January 10, 2005 – News at a glance

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Fish and Wildlife Board plans public hearings on deer herd
The Vermont Fish and Wildlife Board has scheduled four hearings to get the public’s input on proposed changes to deer hunting regulations. After a season that left many hunters disappointed, the meetings will likely draw large crowds. (VPR)

Brattleboro coffee company assists in south Asia disaster relief
The owners of a Brattleboro company that works with Indonesian farmers are en route to the hard-hit island of Sumatra. The couple will be monitoring relief efforts and working to help their coffee-growing partners get back on their feet. (VPR)

South Asia relief
A Vermont organization is helping coordinate relief for victims of the Asian tsunami. The Global Health Council’s role has been to coordinate information for agencies providing goods and services in Asia. (AP)

Church group leaves for India
Church members from Burlington’s First Congregational Church are headed to India on Monday, to bring money to a hospital that’s been treating tsunami victims. The trip was planned long before the disaster last month. Instead of bringing a few thousand dollars, as was the original goal, donations have boosted the church members’ contribution to more than $100,000. (AP)

Health care reform
The Health Finance Committee of the Vermont House is getting down to business this week. Committee Chairman John Tracy is planning a full schedule of briefings for the first full week of the 205 legislative session. Lawmakers are promising action on health care. (AP)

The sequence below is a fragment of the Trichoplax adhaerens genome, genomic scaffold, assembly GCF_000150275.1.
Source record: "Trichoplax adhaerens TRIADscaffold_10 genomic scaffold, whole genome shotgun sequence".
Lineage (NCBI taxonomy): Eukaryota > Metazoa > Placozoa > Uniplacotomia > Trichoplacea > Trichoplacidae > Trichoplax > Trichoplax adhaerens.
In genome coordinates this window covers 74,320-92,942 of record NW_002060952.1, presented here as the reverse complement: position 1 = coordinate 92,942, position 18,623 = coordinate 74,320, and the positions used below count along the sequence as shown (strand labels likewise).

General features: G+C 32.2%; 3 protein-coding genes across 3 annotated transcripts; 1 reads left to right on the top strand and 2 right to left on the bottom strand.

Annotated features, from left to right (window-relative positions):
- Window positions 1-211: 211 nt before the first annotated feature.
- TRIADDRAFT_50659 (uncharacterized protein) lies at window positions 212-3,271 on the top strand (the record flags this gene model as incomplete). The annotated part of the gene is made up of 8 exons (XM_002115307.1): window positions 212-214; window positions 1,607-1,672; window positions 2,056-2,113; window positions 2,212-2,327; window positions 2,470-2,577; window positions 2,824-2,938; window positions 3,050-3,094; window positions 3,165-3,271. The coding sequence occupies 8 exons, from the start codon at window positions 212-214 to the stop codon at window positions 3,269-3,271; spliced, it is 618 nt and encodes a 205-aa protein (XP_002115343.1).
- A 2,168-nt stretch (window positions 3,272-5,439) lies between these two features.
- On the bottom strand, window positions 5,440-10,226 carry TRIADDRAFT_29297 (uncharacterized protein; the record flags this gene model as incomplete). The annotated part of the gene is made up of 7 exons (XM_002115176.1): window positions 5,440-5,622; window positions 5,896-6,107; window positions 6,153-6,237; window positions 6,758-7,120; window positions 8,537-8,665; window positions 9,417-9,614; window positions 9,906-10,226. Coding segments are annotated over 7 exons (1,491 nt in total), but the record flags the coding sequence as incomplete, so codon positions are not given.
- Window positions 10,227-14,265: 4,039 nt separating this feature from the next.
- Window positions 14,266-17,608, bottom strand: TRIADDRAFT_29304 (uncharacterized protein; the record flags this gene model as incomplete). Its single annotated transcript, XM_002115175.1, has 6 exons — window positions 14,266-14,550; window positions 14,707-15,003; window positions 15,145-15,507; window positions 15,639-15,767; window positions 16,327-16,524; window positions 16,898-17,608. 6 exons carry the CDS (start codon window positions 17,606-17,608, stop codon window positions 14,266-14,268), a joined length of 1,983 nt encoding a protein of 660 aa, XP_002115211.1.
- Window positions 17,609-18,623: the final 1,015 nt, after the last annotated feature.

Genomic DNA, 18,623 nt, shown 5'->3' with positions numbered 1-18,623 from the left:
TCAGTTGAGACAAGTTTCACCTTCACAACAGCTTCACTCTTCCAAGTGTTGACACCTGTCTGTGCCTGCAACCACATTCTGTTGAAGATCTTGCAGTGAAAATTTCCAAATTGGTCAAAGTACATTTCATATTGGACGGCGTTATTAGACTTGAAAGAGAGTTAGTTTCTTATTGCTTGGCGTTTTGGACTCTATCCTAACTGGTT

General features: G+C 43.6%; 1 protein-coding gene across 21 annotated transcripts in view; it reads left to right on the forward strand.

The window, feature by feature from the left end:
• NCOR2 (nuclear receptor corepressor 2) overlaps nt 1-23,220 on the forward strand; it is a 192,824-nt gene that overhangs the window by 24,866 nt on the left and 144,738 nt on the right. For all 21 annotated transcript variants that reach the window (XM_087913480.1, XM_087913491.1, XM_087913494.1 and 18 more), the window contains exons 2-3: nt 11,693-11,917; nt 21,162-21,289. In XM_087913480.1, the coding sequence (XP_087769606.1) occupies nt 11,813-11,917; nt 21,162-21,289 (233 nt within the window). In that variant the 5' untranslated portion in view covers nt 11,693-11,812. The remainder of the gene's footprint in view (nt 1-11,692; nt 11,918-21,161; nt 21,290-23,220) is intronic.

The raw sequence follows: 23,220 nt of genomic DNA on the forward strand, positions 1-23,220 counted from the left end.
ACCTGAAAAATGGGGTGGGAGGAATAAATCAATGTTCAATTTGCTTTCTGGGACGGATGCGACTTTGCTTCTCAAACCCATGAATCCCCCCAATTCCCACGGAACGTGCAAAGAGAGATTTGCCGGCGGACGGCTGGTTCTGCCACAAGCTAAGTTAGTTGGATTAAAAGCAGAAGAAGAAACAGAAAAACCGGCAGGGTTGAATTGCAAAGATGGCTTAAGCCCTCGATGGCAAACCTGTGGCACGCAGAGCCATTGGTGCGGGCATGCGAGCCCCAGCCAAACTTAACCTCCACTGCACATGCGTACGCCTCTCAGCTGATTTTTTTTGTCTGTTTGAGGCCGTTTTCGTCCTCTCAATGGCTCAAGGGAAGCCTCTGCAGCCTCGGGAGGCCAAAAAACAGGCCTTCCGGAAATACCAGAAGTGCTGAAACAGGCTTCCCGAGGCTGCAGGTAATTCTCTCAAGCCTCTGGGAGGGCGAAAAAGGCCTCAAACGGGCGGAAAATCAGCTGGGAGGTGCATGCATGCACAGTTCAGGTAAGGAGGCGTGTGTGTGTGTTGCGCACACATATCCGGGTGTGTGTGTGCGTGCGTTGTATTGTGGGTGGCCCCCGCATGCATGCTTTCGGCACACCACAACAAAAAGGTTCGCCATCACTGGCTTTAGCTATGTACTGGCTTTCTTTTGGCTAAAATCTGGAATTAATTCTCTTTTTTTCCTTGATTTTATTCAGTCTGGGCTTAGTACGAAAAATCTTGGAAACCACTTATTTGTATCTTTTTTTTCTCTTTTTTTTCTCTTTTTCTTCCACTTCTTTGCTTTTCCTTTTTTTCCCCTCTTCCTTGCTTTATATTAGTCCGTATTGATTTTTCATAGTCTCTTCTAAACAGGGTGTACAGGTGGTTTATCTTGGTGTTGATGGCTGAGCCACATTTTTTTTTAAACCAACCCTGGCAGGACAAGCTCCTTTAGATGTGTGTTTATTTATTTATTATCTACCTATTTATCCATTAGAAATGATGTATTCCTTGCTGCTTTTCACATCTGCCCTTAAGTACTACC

Drug re-importation
Vermont lawmakers are moving quickly to make sure Vermonters can buy prescription medicine from Canada and other countries. They have scheduled a hearing this week on a bill to authorize re-importing prescription drugs from Canada and elsewhere around the world. (AP)

Vermont Yankee waste storage
Look for a big debate in the Statehouse this winter over the future of the Vermont Yankee Nuclear plant. The plant’s new owners want to build more storage space for nuclear waste, but the current state law says the Legislature will have to approve. One of the issues in the debate is whether to change the law. (AP)

Catholic parish consolidation
Church leaders, priests and invited representatives of each Roman Catholic parish in Vermont begin meeting this weekend to try to figure out how to deal with the priest shortage in the state. The diocese projects that in ten years, the state will have about 55 priests for 130 parishes. (AP)

NH airport
Lebanon Airport, on the Vermont-New Hampshire border, says business is increasing. Officials say an increase in corporate jet traffic, combined with increases in commercial airline traffic, have boosted business. (AP)

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